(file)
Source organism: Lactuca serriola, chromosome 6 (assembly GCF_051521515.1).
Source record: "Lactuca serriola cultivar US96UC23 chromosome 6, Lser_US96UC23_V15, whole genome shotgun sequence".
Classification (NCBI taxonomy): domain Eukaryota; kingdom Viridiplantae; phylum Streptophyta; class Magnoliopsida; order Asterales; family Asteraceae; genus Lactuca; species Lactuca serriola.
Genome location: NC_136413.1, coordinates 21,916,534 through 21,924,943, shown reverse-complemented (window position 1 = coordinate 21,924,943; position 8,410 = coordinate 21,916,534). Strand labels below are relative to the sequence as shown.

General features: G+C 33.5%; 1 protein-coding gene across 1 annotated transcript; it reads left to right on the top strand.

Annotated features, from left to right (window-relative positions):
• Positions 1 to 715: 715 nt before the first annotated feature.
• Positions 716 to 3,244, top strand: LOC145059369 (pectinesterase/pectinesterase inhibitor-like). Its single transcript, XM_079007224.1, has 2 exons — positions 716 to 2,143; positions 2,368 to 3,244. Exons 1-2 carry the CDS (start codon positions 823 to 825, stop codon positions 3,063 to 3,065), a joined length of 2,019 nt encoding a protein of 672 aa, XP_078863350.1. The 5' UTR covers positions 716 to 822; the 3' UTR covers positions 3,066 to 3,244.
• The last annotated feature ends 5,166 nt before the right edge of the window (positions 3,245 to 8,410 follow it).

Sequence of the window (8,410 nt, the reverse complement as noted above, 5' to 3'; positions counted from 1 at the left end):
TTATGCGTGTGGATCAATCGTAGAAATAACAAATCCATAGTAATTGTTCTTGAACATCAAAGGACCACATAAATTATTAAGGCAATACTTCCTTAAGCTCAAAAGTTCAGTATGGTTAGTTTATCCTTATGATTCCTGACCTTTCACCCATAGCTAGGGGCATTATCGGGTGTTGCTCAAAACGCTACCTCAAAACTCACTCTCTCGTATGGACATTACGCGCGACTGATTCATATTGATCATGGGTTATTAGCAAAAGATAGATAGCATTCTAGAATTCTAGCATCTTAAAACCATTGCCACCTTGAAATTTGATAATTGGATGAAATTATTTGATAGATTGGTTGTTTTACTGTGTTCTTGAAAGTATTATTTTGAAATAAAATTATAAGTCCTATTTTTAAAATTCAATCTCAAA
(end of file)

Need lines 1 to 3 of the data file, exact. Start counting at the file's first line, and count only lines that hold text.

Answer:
Source organism: Lactuca serriola, chromosome 6 (assembly GCF_051521515.1).
Source record: "Lactuca serriola cultivar US96UC23 chromosome 6, Lser_US96UC23_V15, whole genome shotgun sequence".
Classification (NCBI taxonomy): domain Eukaryota; kingdom Viridiplantae; phylum Streptophyta; class Magnoliopsida; order Asterales; family Asteraceae; genus Lactuca; species Lactuca serriola.